In 2007, the International Agency for Research on Cancer officially classified shiftwork as a probable cause of cancer1. In particular, the agency found that women who work shiftwork for more than 20 years are at an increased risk of developing breast cancer. Knowing that exercise reduces this risk, Vancouver Coastal Health Research Institute (VCHRI) scientist Dr. Kristin Campbell, and Dr. Sarah Neil-Sztramko, then a PhD student at the University of British Columbia School of Population and Public Health, embarked on a clinical trial to assess the feasibility of a physical activity intervention for female shift workers in 2015. The study was part of the Improving Cancer-Related Outcomes in Shift Workers project undertaken by the Centre of Excellence in Cancer Prevention and led by VCHRI-affiliated researcher Dr. Carolyn Gotay.
“Based on preliminary research we had done, it looked like shift workers were even less likely to be active than the average person because of the challenges they have with their shift schedule – working at night, sleeping during the day when most people go to the gym, having competing demands from family, etc.,” says Dr. Neil-Sztramko, who is now a post-doctoral fellow at McMaster University in Hamilton, Ontario.
The researchers developed a tailored, distance-based intervention for their study group, which comprised 20 female shift workers. Their goal was to help the women reach the Canadian physical activity guidelines of 150 minutes per week of moderate to vigorous physical activity. Each participant had weekly teleconferences with a physical activity coach for the first four weeks of the study to help plan and schedule exercise, understand the benefits of exercise, and get useful feedback. For the duration of the 12-week study, participants used Fitbit activity trackers and the corresponding app to monitor their activity levels, set goals, and watch their progress toward meeting those goals.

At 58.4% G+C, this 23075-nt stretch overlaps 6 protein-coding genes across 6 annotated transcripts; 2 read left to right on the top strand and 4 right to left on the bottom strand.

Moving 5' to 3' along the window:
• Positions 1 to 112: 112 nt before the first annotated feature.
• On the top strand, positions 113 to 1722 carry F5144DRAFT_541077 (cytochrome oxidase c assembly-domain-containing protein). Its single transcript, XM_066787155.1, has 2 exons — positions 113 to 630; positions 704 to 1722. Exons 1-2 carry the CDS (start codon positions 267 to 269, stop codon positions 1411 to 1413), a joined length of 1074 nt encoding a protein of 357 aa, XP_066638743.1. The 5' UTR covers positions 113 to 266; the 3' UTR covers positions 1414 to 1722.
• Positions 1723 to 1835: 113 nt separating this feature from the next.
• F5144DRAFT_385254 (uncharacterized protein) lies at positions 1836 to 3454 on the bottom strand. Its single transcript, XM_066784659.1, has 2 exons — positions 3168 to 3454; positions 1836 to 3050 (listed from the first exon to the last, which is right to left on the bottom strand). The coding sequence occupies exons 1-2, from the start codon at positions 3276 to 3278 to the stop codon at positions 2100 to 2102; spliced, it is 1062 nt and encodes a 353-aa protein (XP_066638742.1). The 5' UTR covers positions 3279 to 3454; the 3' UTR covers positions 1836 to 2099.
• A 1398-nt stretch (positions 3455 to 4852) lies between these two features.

“Fitbit and similar monitors are becoming more popular amongst the general public and we wanted to know if using something like that could help women keep track of their activity and increase accountability towards their goals,” says Dr. Neil-Sztramko.
“Usually when we want people to start exercising, we ask them to find an exercise buddy or sign up for a class or group to increase the accountability to stick with a program, but that’s very difficult for women working a four-day-four-night schedule, for example,” she adds. “Their schedule doesn’t allow them to commit to a weekly class and they often don't’ have the same time off as their family members and friends, so we thought an intervention like ours could substitute in those pieces.”
Lifestyle changes to increase activity bring added benefits
The researchers found that overall, most women considered the intervention useful and helpful. Having the Fitbit as a tool providing day-to-day feedback proved very helpful for most of the women to meet their goals and it also pushed them to find ways to integrate exercise into their daily life, such as taking transit or parking farther from their workplace, rather than having to set aside separate exercise time.
Overall, participants increased their physical activity from baseline to the end of the study and on average they lost one kilogram of body weight, which was not a goal of the study but simply an additional result. Participants also reported some improvements in their sleep as well as their quality of life.
“Something like this physical activity program, or other lifestyle interventions can be really important to help them mitigate that risk while we still try to figure out how the underlying pathology or biological mechanism causing their increased cancer risk.”
Building on their findings, the team hopes to test the program in a larger group of shift workers to assess how it could be rolled out into the workplace as well as the program’s impact on biological markers linking shiftwork to health outcomes.